The prime minister also refused to grant an early vote on the controversy, despite being ordered by the Commons Speaker to allow MPs to have their say.
Tory rebel Andrew Mitchell protested that the cut would lead to a staggering 280 million drugs, tablets and vaccines being “burnt and destroyed” – writing off Britain’s past investment.
“This one act will lead to the maiming, blinding, disruption of lives and deaths of hundreds of thousands of people,” the former International Development Secretary warned.
But Mr Johnson – while noting Mr Mitchell’s “expertise” on the subject – nevertheless insisted he was wrong about £4bn-a-year aid cuts.
Pointing to the aid budget still standing at £10bn, despite the economic emergency caused by the pandemic, he told the MP he did not “accept the characterisation” he had given.
“People of this country should be very proud of what we are achieving,” the Commons was told.
Earlier this month the Speaker Lindsay Hoyle attacked Mr Johnson for refusing to allow the vote promised last year – because, the rebels say, he faces certain defeat.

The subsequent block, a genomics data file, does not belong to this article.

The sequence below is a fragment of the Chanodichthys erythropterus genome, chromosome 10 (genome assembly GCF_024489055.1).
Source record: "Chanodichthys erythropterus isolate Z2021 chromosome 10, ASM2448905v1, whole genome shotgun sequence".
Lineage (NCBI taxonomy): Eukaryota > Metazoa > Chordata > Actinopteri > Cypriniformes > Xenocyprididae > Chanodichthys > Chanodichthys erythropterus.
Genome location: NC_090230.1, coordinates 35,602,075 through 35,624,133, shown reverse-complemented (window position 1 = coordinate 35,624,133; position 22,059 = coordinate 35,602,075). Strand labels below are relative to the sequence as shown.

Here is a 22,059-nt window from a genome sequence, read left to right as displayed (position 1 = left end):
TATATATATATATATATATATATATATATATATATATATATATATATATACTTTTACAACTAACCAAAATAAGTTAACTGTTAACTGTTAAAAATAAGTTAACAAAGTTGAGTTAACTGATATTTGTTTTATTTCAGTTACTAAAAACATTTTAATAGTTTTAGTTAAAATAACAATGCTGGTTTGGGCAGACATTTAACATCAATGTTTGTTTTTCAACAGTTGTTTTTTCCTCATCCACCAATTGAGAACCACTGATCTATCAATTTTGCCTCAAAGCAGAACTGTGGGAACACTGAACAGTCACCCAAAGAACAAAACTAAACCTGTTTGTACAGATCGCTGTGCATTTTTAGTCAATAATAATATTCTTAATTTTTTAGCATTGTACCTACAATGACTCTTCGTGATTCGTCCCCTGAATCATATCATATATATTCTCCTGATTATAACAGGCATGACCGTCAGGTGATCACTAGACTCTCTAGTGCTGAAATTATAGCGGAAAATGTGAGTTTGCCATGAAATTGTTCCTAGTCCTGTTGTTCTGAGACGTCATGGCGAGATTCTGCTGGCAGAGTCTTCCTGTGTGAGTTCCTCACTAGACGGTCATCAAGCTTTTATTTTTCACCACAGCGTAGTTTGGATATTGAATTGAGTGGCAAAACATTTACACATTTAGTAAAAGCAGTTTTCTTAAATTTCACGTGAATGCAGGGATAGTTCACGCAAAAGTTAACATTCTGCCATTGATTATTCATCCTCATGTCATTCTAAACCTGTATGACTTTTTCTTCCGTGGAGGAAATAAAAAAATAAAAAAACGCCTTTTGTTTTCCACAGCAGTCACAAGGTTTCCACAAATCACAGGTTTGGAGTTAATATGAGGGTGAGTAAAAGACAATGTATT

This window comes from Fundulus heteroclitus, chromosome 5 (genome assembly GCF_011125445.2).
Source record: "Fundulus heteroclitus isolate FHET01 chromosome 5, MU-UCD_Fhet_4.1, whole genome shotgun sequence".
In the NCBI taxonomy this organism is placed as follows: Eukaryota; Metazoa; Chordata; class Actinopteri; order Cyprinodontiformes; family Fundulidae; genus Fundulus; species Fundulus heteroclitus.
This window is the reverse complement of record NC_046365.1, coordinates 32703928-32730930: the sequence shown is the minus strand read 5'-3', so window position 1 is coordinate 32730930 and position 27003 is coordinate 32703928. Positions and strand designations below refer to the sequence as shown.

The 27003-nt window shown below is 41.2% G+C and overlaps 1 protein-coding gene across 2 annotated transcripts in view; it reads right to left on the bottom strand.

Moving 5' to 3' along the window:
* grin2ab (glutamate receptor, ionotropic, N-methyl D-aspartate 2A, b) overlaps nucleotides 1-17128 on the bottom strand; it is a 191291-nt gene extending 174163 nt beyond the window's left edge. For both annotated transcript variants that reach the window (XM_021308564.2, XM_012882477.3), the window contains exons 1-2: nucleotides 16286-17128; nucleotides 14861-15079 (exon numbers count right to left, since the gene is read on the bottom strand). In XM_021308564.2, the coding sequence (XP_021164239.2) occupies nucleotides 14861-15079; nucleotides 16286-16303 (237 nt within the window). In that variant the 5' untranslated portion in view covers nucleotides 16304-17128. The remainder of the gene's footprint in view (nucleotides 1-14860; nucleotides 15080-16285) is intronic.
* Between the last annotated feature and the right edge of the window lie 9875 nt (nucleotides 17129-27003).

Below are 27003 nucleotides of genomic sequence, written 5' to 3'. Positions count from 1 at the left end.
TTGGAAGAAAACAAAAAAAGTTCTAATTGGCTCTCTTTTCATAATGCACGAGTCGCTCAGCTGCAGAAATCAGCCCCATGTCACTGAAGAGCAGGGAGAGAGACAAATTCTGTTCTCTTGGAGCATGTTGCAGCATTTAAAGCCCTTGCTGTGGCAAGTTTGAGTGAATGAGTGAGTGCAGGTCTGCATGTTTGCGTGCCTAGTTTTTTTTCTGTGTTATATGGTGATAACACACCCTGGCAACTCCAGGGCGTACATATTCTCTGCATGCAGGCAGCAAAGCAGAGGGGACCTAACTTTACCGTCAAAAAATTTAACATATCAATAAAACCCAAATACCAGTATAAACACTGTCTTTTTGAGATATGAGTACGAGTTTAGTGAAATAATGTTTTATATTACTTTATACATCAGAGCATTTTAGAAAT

Mr Mitchell urged the prime minister to “accept and respect” the Speaker’s instruction with a “meaningful vote” before the summer recess, starting in late July.
But, instead, Mr Johnson referred only to a general “estimates” vote – on all government spending – which would not be a specific clash on the aid cuts.
The World Health Organisation warned last week that 280 million lifesaving tablets are likely to expire and have to be incinerated, because UK aid money has been stopped.
It will leave millions of the world’s poorest people at risk from so-called “neglected tropical diseases”, including elephantiasis, trachoma and Guinea Worm.
They are easily preventable but, without treatment, “kill, blind, disfigure and maim”, WHO warned.
It is among numerous bodies agencies alarmed by the impact of slashing aid from 0.7 to 0.5 per cent of national output – breaking a Tory manifesto pledge and, possibly, the law.
The Tory rebels are demanding that the aid cut is reversed from the start of next year, but ministers have hinted it will last for much longer than that.
In April, the foreign secretary Dominic Raab, asked if the cut must be for one year only, to comply with the law – if no fresh legislation is passed – replied: “I don’t think it is quite as straightjacketed as that.”
And he repeated that funding would only be restored “when the fiscal situation allows” – amid huge pressure to hike spending on social care, education and elsewhere.